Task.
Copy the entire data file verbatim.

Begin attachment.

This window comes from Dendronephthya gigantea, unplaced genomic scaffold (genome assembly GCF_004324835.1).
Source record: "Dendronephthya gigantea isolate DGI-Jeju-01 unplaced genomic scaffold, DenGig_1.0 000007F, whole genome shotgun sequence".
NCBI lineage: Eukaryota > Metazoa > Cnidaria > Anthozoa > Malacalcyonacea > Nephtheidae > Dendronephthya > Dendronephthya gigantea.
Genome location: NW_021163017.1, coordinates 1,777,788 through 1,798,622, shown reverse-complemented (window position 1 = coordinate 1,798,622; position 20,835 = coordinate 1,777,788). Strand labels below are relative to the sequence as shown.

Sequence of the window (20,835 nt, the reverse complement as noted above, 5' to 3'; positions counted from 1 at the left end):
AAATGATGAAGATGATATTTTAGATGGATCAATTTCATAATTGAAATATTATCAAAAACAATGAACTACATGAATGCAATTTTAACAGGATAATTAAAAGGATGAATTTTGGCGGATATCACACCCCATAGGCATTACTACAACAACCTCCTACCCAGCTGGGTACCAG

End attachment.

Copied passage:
This window comes from Dendronephthya gigantea, unplaced genomic scaffold (genome assembly GCF_004324835.1).
Source record: "Dendronephthya gigantea isolate DGI-Jeju-01 unplaced genomic scaffold, DenGig_1.0 000007F, whole genome shotgun sequence".
NCBI lineage: Eukaryota > Metazoa > Cnidaria > Anthozoa > Malacalcyonacea > Nephtheidae > Dendronephthya > Dendronephthya gigantea.
Genome location: NW_021163017.1, coordinates 1,777,788 through 1,798,622, shown reverse-complemented (window position 1 = coordinate 1,798,622; position 20,835 = coordinate 1,777,788). Strand labels below are relative to the sequence as shown.

Sequence of the window (20,835 nt, the reverse complement as noted above, 5' to 3'; positions counted from 1 at the left end):
AAATGATGAAGATGATATTTTAGATGGATCAATTTCATAATTGAAATATTATCAAAAACAATGAACTACATGAATGCAATTTTAACAGGATAATTAAAAGGATGAATTTTGGCGGATATCACACCCCATAGGCATTACTACAACAACCTCCTACCCAGCTGGGTACCAG